[1]: (Sinor 1990, 289-290)

[2]: (Sinor 1990, 291)

[3]: (Hosszú 2012, 285) Hosszú, G. 2012. Heritage of Scribes: The Relation of Rovas Scripts to Eurasian Writing Systems. Rovas Foundation.

Language:
Sogdian

"The question may be asked whether all these groups spoke the same language. The Orkhon inscriptions, engraved in the mid eighth century, are certainly Turkic - we refer to their language as Old Turkic, but one may as well call it Türk - and there is no reason to believe that at least the bulk of those who were called Türk used a different language. For example, the Chiu T’ang shu clearly states that the languages spoken by respectively the Eastern and Western Turks are only "slightly different." There is, however, some evidence to show that the Turk state incorporated some non-Turkic peoples whose languages left traces in Turk proper names and even in the vocabulary of Turk." [1] "As witnessed by the Bugut inscription, the role of the Sogdians within the Turk state ensured a prominent status for their language. It is safe to assume that it was widely used in commerce and in other international contacts." [2] c582 CE: "The First Turkic Khaganate officially split into the Western and the Eastern Turkic Khaganate. In the Eastern Turkic Khaganate, the Sogdian language and script was used for chancellery purposes and inscriptions." [3]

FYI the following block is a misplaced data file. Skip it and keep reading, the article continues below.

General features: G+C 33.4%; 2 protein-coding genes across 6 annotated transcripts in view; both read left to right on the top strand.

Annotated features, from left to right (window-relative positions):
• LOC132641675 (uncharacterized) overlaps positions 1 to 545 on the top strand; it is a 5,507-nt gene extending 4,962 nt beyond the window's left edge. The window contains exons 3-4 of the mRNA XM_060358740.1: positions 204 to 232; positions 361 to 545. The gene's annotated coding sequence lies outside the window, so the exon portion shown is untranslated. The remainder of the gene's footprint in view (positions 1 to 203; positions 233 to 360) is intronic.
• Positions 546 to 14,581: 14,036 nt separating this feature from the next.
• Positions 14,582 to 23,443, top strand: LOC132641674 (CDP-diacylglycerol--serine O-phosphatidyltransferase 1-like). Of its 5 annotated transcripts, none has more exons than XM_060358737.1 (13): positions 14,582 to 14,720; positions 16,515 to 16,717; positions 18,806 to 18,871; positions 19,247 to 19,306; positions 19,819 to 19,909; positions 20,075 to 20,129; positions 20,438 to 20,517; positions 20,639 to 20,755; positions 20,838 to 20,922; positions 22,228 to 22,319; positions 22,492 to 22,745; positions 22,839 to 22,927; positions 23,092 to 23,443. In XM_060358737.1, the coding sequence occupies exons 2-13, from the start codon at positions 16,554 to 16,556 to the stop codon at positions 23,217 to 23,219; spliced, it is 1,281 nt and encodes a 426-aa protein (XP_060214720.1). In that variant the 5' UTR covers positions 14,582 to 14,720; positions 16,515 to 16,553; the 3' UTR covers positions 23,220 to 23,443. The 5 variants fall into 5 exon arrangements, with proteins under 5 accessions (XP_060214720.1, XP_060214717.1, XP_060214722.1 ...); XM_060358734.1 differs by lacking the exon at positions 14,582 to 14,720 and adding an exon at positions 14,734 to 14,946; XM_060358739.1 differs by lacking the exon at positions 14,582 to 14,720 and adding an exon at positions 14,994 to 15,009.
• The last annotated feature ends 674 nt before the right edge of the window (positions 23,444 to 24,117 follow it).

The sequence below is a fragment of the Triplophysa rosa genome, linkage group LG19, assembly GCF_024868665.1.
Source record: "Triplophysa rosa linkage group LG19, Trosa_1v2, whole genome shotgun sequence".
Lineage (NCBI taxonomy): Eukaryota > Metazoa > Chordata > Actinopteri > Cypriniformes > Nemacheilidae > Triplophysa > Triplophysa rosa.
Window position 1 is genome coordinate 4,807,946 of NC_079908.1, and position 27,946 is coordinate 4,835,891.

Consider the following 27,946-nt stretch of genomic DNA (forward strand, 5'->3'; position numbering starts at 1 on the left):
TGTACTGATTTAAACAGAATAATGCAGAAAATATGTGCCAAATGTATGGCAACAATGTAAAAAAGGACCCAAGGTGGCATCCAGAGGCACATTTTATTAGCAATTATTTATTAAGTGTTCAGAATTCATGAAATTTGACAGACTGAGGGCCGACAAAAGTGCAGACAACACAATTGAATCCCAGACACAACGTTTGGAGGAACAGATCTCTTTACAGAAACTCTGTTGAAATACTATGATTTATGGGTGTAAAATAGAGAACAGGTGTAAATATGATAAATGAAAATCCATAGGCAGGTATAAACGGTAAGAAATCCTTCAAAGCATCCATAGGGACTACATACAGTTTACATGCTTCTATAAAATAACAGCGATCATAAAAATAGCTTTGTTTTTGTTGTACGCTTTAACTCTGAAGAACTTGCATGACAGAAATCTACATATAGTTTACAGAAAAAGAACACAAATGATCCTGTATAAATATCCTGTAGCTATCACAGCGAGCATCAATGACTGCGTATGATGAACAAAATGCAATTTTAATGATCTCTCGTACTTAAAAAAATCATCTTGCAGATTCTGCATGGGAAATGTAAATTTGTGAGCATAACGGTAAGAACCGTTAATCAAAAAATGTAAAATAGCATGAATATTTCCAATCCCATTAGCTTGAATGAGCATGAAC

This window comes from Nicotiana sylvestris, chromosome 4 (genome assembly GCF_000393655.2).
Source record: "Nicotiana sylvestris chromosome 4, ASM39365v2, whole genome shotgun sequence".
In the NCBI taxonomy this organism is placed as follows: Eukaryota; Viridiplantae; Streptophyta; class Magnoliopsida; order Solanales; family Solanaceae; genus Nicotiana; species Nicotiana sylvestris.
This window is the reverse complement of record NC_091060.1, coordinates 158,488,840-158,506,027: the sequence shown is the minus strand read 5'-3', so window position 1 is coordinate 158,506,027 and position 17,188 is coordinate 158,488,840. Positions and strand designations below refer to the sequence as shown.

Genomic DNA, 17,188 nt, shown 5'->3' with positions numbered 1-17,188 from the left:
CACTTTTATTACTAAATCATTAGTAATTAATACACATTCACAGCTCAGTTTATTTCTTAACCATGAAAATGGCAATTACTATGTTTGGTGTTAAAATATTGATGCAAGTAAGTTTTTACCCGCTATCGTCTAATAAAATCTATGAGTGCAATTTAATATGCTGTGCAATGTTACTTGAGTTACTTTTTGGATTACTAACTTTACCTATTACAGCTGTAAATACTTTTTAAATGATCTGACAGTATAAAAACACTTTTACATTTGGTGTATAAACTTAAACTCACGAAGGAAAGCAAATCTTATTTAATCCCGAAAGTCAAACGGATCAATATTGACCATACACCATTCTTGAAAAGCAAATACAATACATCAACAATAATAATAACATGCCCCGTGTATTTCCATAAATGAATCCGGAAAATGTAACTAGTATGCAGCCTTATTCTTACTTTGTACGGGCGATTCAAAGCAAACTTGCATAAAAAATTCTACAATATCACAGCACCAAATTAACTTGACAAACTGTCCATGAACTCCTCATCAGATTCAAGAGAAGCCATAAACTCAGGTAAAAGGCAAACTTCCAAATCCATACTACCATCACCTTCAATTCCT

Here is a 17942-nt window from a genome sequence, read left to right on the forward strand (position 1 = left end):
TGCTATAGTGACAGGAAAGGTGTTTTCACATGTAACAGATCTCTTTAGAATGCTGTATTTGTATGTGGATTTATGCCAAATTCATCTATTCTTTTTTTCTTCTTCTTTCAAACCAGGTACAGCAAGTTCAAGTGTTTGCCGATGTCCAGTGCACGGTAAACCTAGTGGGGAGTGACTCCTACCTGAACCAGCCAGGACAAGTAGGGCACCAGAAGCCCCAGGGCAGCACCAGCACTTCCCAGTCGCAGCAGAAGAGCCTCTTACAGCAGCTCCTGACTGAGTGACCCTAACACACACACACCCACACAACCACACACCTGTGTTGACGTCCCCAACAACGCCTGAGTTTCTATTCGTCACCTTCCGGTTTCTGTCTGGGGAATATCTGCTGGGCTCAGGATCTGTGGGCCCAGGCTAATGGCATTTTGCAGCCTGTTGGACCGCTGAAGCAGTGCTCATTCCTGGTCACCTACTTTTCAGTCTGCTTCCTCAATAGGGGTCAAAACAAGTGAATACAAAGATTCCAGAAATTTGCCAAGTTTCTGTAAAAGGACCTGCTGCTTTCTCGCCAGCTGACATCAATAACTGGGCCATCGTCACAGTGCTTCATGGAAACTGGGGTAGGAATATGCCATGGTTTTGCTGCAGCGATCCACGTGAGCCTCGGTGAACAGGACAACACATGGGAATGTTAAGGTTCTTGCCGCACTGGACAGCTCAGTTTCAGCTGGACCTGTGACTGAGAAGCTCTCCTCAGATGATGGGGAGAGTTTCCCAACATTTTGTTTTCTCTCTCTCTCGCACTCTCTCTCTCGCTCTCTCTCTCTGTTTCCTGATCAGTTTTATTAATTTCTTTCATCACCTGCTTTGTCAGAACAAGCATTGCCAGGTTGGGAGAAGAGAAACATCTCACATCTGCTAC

[1]: (Sinor 1990, 289-290)

[2]: (Sinor 1990, 291)

[3]: (Hosszú 2012, 285) Hosszú, G. 2012. Heritage of Scribes: The Relation of Rovas Scripts to Eurasian Writing Systems. Rovas Foundation.


Religion

Alternate Religion Genus:
Christianity
Alternate Religion Genus:
Manichaeism

Alternate Religion:
NO_VALUE_ON_WIKI


Social Complexity Variables
Social Scale
Polity Territory:
[4,500,000 to 5,000,000] km2

in squared kilometers.


Polity Population:
[400,000 to 500,000] people

People.
According to McEvedy and Jones the areas of Mongolia and Siberia would not have had a population over 500,000. [1]

[1]: (McEvedy and Jones 1978) McEvedy, Colin. Jones, Richard. 1978. Atlas of World Population History. Penguin Books Ltd. London.


Hierarchical Complexity
Settlement Hierarchy:
[1 to 2]

levels. Estimate from other, similarly sized/structured settlements in the region and elsewhere


Religious Level:
2

levels.
1. Khagan as high priest
2. Ordinary shaman